The personality of your brand is reflected in everything you release to the big wide world, as well as your internal communications. That’s not just visually with colour palettes, imagery and wider brand world, it’s also linguistically.
Posted in: Brand
Setting the tone
They say a picture speaks a thousand words, but unfortunately in the world of business and brands things are often more complicated.
11th March 2019
6th September 2018
Estimated Reading Time 7 Minutes
From print marketing and product packaging to website content and social media, your tone of voice should be consistent throughout.
Just as a person’s tone of voice and dialogue reflects their personality, the same can be said for the written language a brand uses and the subsequent impression it creates. Think of someone you know who is friendly; their tone of voice is likely to be personable, warm and caring. In contrast, someone who is more of a daredevil or star of the show may come across more confident and perhaps even slightly aggressive. Brands work in exactly the same way. That’s not to say there’s anything wrong with either of those mentioned; as we’ll touch on later your brand values will naturally influence your tone.
Why does it matter?
It’s not what you say about yourself, it’s how you say it. That’s why it’s crucial to get your tone of voice spot on from the onset and throughout. Your tone of voice both embodies and expresses your brand’s personality and values. Working in tandem with your imagery and supporting brand world, it will reflect all about you and the people who make your business.
If we spun these two around, subconsciously we’d know straight away that something just wasn’t right. For large brands their unique tone of voice is so successfully intertwined with their brand, it becomes pretty much indistinguishable. Even if your brand’s not a peacock you’ll still want to stand out from the crowd, and tone of voice can be key to differentiating your brand from the rest. It should be distinctive, recognisable and unique.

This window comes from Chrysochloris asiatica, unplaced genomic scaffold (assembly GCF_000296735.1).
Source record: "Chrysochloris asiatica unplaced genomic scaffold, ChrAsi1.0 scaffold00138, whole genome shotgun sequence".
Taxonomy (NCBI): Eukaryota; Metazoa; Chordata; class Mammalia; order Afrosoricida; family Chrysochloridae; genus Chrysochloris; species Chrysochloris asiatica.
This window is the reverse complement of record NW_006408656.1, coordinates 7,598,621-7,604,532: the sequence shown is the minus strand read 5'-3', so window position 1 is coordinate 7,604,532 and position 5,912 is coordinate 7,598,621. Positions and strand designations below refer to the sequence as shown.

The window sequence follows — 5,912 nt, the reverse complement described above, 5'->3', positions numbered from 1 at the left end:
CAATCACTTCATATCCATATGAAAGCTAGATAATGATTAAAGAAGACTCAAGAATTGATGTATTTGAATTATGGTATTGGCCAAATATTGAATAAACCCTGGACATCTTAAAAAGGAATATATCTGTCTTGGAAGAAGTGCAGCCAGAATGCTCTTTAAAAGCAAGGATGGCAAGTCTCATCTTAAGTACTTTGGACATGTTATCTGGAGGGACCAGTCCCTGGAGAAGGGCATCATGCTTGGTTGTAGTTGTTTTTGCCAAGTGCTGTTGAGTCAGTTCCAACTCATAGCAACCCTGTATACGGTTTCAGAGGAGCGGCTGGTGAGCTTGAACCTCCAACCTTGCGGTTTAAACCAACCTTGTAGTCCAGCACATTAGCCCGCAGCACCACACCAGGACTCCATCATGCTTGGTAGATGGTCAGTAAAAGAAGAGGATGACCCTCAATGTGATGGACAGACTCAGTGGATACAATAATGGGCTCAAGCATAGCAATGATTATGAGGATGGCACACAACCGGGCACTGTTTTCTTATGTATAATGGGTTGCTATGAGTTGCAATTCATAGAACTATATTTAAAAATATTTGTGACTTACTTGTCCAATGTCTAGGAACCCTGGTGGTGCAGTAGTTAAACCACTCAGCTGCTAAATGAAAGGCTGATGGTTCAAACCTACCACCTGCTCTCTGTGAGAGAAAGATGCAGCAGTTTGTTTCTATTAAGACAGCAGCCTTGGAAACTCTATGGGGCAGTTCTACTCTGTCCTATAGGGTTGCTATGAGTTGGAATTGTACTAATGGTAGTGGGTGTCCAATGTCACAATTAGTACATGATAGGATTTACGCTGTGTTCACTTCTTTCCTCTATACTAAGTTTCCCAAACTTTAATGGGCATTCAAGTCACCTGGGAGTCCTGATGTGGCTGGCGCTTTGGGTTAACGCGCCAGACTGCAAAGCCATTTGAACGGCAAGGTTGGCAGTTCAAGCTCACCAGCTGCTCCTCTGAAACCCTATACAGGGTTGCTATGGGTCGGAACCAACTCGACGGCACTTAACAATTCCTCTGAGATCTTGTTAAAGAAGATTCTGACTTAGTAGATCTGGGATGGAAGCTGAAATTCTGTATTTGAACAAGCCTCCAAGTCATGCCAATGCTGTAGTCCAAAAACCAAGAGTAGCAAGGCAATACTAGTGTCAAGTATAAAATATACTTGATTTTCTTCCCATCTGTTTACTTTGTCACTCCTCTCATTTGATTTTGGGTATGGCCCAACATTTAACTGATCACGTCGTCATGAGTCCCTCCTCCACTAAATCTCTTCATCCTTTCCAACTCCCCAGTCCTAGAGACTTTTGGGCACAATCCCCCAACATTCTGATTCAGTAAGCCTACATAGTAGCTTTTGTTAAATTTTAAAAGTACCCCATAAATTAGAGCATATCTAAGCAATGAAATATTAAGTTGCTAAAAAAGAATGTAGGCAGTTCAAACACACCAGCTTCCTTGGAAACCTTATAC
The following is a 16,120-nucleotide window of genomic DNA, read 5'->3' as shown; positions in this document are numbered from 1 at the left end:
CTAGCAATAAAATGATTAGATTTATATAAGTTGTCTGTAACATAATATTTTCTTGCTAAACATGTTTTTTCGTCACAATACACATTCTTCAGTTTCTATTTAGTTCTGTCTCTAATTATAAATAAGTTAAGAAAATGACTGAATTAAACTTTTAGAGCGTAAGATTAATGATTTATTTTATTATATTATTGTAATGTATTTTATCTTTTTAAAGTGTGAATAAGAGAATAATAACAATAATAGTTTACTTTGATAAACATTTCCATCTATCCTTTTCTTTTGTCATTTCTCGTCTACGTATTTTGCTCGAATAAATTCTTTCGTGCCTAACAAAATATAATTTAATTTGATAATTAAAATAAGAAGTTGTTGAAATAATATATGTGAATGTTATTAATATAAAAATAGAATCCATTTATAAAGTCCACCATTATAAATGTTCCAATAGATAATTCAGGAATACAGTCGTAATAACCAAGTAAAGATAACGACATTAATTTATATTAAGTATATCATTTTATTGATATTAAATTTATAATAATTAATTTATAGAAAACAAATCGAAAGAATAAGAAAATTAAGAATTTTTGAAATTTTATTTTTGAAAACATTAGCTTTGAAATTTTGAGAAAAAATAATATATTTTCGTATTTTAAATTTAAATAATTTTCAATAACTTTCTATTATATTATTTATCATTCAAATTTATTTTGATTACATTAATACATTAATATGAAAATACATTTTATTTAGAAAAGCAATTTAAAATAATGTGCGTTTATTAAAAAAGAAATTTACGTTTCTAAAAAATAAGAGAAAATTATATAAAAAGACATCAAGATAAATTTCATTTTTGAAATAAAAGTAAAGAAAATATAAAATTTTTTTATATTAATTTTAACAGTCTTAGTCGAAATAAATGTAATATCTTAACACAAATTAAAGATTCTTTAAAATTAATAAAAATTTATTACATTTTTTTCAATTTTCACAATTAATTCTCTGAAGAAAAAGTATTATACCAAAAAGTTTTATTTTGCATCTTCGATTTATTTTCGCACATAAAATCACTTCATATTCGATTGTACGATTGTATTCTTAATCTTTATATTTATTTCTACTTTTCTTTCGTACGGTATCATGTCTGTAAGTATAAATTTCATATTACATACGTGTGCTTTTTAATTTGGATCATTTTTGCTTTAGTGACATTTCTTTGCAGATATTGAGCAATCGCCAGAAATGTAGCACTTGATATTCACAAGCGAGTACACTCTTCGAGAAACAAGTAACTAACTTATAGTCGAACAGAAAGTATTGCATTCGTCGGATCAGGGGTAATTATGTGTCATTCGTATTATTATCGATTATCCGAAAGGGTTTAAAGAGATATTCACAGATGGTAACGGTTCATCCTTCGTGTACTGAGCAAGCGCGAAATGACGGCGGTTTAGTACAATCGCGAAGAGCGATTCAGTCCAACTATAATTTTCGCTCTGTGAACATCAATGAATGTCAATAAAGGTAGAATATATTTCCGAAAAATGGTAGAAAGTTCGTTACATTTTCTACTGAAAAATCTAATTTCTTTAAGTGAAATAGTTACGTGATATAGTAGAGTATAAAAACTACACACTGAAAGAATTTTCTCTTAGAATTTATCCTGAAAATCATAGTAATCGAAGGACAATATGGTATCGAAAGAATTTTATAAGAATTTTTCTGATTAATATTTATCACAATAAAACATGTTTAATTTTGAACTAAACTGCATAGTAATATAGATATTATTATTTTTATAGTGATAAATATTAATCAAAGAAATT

Someone with a complaint can beturned from a disgruntled customer to a brand champion in just a few well worded and carefully constructed tweets.
On the face of it that may seem like a tall order; how many ways can you say what you want about your product or industry? But think about it. Going back to the personality comparison, we all have our individual language – both written and spoken. Culture and dialect may be the most significant factors, but underneath that we each have our own idiosyncrasies, favourite expressions, inflections, and pace.
From a customer perspective, the way you interact and engage is vital to building that all important trust. Take social media for example – Of course it’s not always that easy. Like many things in life, tone of voice is no quick fix – be prepared to put the typing work in before your voice and brand language is firmly cemented into your audience’s mind. And as customer trust builds, watch your relationships blossom through your relatable and appropriate tone of voice.
Using values to define your tone
This is the biggie. From your logo and strapline to your website and marketing materials, your unique brand values should inform everything you do – tone of voice is no different. All the above should be intrinsically linked, and in the case of tone it will be consistent throughout your brand touchpoints. Simply put;
A tone of voice is a wider expression of who your company is, including your values and way of thinking. The best brands are true to themselves.
The attitudes and values that inform their tone of voice are not fabricated or falsified – they organically grow from who your company is and what it looks and sounds like today. In the case of our BetterBrandBuilder™ process, we define your tone of voice during the CREATE stage. This is informed by the previous DISCOVER phase, where we lift the lid on your organisation both internally and externally to unearth your true values, meaning and mission. This acts as part of the wider brand building process, helping to position and propel your brand into its marketplace with a unique, clear and compelling point of difference.
Consistency is key
Once your tone has been defined by your brand values, ensuring consistency is perhaps the biggest challenge facing many businesses. Particular challenges arise for medium to large-scale companies, when a large number of people start producing content and messages for the outside world.